I also need to be open to how God opens doors for evangelistic conversations. We spent a lot of time walking around the village, knocking on peoples’ doors, and then talking about Jesus. I don’t think that approach works in the States as well as it does there, but seeing God genuinely show up in a few of those conversations reminds me how much God can use our everyday conversations with strangers. That kind of evangelism is not easy for me, but I want to trust God in those conversations, push through the initial awkwardness, and be open to what He wants to say through me to another person. Oh God, let me never limit you to mere “friendship evangelism.” Let me see you and see ministry in all things, even when I’m checking out at the grocery store or walking around in my neighborhood.
It was also encouraging to see and feel how truly international and trans-cultural the cause of Christ is. What we are a part of here in the USA is vitally connected to something God is doing all over the world. We are just one tiny corner of a massive cause, the great cause and goal of all history. Its so encouraging to be reminded of the size and weight of our cause! I will always pray for those brothers, those dear pastors who work the sugar cane fields all day and then come back to pastor their churches for zero salary. And for some reason ministering alongside them made me more excited about being a pastor. Amidst all the cultural differences, I feel one with them in heart.
3) The trip made me reflect on the nature of happiness, in at least three ways. First, being in almost constant physical discomfort for a week due to the heat and humidity (which was brutal) makes me so much more grateful for all that I have. Yesterday I had such joy at simple things like a walk in my neighborhood, a clean bed, and not sweating immediately after my shower. I want to live a life of moderation, not excess, not only so that I can be generous in giving to others, but also so that I can enjoy physical comforts as God intended, rather than simply take them for granted and then think about other things. It seems that we won’t truly enjoy all that we have unless we are intentional to fast from it for little spurts of time. Absence reveals affection.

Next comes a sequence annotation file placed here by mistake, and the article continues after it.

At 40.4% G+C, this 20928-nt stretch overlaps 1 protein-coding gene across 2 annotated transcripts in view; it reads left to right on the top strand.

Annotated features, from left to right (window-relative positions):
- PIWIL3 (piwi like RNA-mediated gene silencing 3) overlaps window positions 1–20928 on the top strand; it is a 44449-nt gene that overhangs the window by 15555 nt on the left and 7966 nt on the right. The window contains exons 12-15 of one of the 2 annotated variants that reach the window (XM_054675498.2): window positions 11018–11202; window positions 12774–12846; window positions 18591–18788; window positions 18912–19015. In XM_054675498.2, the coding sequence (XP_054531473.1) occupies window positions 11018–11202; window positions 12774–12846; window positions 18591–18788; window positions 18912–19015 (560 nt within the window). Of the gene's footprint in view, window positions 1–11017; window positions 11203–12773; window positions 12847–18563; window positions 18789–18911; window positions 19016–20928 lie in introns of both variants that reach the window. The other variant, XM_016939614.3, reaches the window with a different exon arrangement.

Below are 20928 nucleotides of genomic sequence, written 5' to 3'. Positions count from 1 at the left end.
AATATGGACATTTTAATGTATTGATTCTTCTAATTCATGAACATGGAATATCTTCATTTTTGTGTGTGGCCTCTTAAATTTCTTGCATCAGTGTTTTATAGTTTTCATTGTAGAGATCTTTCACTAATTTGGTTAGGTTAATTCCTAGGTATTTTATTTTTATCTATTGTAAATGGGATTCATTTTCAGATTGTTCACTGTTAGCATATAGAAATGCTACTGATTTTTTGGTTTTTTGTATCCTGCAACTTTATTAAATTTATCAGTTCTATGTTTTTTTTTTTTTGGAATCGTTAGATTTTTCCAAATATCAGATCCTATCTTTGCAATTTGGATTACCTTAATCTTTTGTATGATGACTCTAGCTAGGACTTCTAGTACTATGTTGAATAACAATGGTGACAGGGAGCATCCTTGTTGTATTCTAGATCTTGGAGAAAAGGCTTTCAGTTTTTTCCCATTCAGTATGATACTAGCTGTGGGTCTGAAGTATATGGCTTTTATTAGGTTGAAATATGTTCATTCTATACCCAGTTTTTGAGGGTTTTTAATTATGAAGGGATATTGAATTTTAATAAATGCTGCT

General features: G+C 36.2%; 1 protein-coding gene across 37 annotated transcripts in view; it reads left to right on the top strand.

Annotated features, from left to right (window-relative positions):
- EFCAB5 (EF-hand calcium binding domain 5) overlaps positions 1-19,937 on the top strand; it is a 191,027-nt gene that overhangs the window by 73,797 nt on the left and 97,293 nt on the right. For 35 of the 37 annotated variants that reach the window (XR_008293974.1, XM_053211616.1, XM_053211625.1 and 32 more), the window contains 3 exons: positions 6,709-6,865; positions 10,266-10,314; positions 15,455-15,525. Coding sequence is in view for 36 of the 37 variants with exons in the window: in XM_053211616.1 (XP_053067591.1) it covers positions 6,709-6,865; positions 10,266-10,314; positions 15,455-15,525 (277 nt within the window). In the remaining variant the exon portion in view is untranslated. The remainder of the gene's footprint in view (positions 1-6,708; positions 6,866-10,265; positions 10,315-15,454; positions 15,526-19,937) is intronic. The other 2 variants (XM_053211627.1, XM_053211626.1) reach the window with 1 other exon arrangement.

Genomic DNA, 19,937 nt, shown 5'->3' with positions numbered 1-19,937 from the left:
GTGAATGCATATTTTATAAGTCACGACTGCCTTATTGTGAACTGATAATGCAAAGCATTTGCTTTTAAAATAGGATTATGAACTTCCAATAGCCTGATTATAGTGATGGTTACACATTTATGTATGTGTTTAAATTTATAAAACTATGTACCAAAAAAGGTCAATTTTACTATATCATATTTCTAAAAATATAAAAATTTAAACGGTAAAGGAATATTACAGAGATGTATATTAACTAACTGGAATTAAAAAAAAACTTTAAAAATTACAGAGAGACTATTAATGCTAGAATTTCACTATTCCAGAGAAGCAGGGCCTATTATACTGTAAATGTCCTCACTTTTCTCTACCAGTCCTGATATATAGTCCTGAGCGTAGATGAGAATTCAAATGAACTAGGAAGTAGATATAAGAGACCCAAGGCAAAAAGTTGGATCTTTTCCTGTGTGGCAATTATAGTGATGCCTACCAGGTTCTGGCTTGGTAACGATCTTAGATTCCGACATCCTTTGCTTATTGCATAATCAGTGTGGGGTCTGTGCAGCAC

Second, It was refreshing to be away from technology, and especially my phone. The trip made me reflect on how to be more disciplined in my use of technology. I think I’m going to start turning my phone off at social events in order to be able to truly push forward in conversation with people and not be distracted or give up too easily. We had such good conversations around meal times because there were no cell phones to distract us! Its a simple thing, but it really made a difference. We all noticed it. Finally, seeing how happy and content the people in our village were amidst their poverty reminded me of how little happiness is bound up with money. I was happier during this trip than I have been in a long time, even amidst the physical discomfort, because of the feeling of genuinely living in community. Oh God, make me rich in friends, not money. Friends make us way happier than money. No contest.
4) The greatest blessing of the trip by far was being a part of the team. I was so filled with pride over them. They blew me away with their hard work, positive attitude, and perseverance through difficulty. I can’t say enough about them. And it filled me joy to belong to a community in that way. I think sometimes in my life here, with all my busy schedule, I can get lonely without even realizing it. Lingering in conversation with these friends after meal times was so joyful and meaningful (this is us after a meal). The laughter, the sense of belonging and togetherness, and the stimulating conversation gave me a little taste of heaven. I have to admit that I needed that, and its come to be missing a bit in my schedule here. I’m going to seek that out that kind of community more in my life here in the States. And I hope I can get together with these friends again soon. I don’t think they know all that they mean to me.